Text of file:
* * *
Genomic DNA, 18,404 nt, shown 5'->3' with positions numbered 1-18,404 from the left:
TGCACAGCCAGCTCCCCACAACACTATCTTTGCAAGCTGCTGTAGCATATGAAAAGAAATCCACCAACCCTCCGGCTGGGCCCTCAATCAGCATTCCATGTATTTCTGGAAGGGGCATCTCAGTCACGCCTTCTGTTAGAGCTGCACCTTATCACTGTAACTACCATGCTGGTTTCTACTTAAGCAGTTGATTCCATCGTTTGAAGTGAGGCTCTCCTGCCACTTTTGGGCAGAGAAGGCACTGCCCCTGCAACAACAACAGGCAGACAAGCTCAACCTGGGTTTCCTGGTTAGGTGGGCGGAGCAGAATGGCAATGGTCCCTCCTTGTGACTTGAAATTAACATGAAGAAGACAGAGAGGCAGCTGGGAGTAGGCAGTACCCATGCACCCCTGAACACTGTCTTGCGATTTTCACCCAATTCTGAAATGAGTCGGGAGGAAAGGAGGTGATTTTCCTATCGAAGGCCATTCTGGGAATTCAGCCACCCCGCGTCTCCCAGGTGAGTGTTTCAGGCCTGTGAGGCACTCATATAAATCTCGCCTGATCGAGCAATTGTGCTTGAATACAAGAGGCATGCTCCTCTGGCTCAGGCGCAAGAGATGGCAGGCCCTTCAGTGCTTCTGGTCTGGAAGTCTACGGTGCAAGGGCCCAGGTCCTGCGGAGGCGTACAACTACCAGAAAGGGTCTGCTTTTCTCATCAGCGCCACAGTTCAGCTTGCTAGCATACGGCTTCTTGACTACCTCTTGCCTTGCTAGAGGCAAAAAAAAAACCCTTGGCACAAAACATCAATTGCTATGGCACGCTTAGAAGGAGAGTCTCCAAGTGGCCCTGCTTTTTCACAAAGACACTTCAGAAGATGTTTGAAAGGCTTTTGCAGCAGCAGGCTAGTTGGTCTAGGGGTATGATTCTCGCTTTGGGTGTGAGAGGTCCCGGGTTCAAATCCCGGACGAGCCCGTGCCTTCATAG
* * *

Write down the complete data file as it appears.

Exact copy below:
Genomic DNA, 18,404 nt, shown 5'->3' with positions numbered 1-18,404 from the left:
TGCACAGCCAGCTCCCCACAACACTATCTTTGCAAGCTGCTGTAGCATATGAAAAGAAATCCACCAACCCTCCGGCTGGGCCCTCAATCAGCATTCCATGTATTTCTGGAAGGGGCATCTCAGTCACGCCTTCTGTTAGAGCTGCACCTTATCACTGTAACTACCATGCTGGTTTCTACTTAAGCAGTTGATTCCATCGTTTGAAGTGAGGCTCTCCTGCCACTTTTGGGCAGAGAAGGCACTGCCCCTGCAACAACAACAGGCAGACAAGCTCAACCTGGGTTTCCTGGTTAGGTGGGCGGAGCAGAATGGCAATGGTCCCTCCTTGTGACTTGAAATTAACATGAAGAAGACAGAGAGGCAGCTGGGAGTAGGCAGTACCCATGCACCCCTGAACACTGTCTTGCGATTTTCACCCAATTCTGAAATGAGTCGGGAGGAAAGGAGGTGATTTTCCTATCGAAGGCCATTCTGGGAATTCAGCCACCCCGCGTCTCCCAGGTGAGTGTTTCAGGCCTGTGAGGCACTCATATAAATCTCGCCTGATCGAGCAATTGTGCTTGAATACAAGAGGCATGCTCCTCTGGCTCAGGCGCAAGAGATGGCAGGCCCTTCAGTGCTTCTGGTCTGGAAGTCTACGGTGCAAGGGCCCAGGTCCTGCGGAGGCGTACAACTACCAGAAAGGGTCTGCTTTTCTCATCAGCGCCACAGTTCAGCTTGCTAGCATACGGCTTCTTGACTACCTCTTGCCTTGCTAGAGGCAAAAAAAAAACCCTTGGCACAAAACATCAATTGCTATGGCACGCTTAGAAGGAGAGTCTCCAAGTGGCCCTGCTTTTTCACAAAGACACTTCAGAAGATGTTTGAAAGGCTTTTGCAGCAGCAGGCTAGTTGGTCTAGGGGTATGATTCTCGCTTTGGGTGTGAGAGGTCCCGGGTTCAAATCCCGGACGAGCCCGTGCCTTCATAG